The community has established a preventive maintenance program for their roof that should extend its life 30–40 years. “Every year, we recoat a 10–15 percent section of the roof,” Lopez explains. “In ten years, we’ll go back and start over. This way we don’t have to bring in cranes to redo the whole roof. It’s a good plan that has worked for other associations.”
The community completed a concrete restoration project, waterproofed the decks, and resurfaced the pool. Plumbing upgrades are performed when owners remodel their units. “We do this when construction is already going on to avoid being too intrusive,” Lopez relates. A tankless water heater was installed in the community’s kitchen, but it was determined that installation in units was too intrusive and the building’s wiring was not sufficient for that load.
With the real estate market recession, the association implemented processes to minimize delinquencies and their associated costs. Direct debit of monthly association fees is highly encouraged and is now used by two-thirds of the owners. Staff began issuing the 60-day certified notices to delinquent owners, speeding the collection process and reducing legal expenses. Renters pay rent directly to the association should the owner default on fees, and the association foreclosed on two units, renting one out to recover funds. To prevent collection problems the association adopted a rigorous application review process, which has in some cases included collection of maintenance fees in advance or securing a personal guarantee from an officer for some corporate owners. Consistent application of procedures and early communication of issues have been key to successful collections.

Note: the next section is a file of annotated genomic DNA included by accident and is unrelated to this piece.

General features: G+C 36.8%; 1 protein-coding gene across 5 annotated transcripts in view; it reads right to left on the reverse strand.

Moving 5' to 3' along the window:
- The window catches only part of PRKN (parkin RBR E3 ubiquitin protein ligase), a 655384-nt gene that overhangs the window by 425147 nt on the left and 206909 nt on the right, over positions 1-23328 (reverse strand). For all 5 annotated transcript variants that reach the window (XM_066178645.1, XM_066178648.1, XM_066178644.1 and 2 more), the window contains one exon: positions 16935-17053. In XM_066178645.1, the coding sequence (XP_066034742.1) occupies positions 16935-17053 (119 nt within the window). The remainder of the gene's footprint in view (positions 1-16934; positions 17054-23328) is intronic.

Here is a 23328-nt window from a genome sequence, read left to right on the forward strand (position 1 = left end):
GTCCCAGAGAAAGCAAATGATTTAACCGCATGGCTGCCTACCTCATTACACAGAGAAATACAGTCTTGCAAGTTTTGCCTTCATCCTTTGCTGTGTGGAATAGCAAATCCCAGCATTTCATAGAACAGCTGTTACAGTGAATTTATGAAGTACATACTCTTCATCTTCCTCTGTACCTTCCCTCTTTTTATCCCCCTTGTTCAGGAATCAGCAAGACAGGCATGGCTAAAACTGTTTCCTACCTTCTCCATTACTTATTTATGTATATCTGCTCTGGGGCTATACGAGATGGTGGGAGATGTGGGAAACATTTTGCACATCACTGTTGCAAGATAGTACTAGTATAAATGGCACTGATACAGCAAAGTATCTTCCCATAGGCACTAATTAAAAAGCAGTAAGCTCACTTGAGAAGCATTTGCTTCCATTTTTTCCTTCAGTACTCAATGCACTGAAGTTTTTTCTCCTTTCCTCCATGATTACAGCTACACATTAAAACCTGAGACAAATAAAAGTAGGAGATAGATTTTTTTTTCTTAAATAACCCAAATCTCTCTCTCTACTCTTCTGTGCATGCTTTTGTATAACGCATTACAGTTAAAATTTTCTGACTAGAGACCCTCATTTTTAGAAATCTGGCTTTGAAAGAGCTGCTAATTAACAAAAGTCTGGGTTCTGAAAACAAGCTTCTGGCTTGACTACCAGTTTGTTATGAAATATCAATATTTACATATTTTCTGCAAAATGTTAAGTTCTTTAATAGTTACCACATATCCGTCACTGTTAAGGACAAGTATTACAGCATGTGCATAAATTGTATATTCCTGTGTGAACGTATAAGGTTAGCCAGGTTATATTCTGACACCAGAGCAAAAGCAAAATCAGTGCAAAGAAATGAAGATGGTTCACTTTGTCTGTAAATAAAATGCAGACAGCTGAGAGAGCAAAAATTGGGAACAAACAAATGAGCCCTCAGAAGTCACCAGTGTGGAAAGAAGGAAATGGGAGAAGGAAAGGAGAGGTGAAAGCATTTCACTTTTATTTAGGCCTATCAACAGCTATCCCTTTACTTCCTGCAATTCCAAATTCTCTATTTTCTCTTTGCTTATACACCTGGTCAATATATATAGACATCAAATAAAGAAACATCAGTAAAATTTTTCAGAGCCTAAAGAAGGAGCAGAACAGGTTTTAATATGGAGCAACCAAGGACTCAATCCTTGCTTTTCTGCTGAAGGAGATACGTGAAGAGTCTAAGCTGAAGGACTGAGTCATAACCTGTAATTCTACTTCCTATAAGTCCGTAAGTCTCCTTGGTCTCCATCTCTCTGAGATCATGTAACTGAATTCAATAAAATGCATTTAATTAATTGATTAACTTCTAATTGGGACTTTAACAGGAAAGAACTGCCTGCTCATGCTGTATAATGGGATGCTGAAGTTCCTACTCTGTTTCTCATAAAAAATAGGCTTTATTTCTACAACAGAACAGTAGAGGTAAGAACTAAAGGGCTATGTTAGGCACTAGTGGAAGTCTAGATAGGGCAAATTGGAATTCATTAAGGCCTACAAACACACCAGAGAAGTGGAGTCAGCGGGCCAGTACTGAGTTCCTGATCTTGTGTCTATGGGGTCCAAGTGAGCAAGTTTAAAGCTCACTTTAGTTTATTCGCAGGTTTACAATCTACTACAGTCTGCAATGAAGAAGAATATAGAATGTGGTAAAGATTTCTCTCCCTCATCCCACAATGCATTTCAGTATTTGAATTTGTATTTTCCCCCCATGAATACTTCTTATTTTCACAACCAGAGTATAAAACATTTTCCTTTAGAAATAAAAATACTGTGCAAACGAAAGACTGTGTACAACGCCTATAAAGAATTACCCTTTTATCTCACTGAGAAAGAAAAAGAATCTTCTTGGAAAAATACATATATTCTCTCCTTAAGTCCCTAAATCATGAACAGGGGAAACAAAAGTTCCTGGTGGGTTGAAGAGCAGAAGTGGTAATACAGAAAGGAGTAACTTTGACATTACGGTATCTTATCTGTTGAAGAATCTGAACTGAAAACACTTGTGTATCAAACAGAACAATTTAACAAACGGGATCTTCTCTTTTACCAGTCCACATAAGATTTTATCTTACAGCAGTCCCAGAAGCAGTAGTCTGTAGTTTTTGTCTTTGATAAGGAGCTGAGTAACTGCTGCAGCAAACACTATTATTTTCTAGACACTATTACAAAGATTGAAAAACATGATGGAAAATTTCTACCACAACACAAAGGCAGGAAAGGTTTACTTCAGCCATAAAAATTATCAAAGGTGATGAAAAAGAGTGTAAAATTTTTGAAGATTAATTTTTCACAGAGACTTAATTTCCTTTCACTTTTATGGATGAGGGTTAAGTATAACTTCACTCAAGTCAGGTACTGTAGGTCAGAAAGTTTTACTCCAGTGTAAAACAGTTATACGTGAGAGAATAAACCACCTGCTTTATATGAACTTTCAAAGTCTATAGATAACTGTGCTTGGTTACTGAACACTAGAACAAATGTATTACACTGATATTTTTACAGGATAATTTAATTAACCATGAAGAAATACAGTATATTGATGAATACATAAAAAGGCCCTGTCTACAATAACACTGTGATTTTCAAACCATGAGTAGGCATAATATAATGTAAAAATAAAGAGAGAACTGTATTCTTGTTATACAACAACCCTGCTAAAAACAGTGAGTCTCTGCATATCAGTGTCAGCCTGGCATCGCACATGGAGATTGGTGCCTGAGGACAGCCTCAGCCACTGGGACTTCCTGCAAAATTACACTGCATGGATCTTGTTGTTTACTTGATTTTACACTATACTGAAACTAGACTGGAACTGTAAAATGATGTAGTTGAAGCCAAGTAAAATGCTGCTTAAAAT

When Lopez became manager, one of the first goals was bringing security in-house. “We’ve improved service, and it cost $65,000 less the first year,” Lopez recalls. “Before, the contract security service would send a variety of employees to the property. Now the residents know the security guards, and we have more continuity. We pay our guards more than the contract security company paid, and they are all licensed and trained for our building.”
“There have also been upgrades to the security system. Two or three years ago we had limited control over who was coming in,” says Lopez. “We had an open front entry with arms, so when the guard was attending someone on one side of the small guardhouse, anyone could walk in behind him. We installed electronic gates and cameras so now we have access control. For security issues, though, training and support from the board and management are the most important factors.”
“The residents of the Venetian are predominantly middle-aged working professionals,” says Lopez. “Sixty percent of the units are occupied full time, and about 30 percent of the owners are out of state. The location is perfect—one block to the ocean, with restaurants and entertainment in the area. However, because of all the local activity, the community requires more security on the weekends.”
An active social committee keeps the residents entertained close to home, also. “We supply a budget for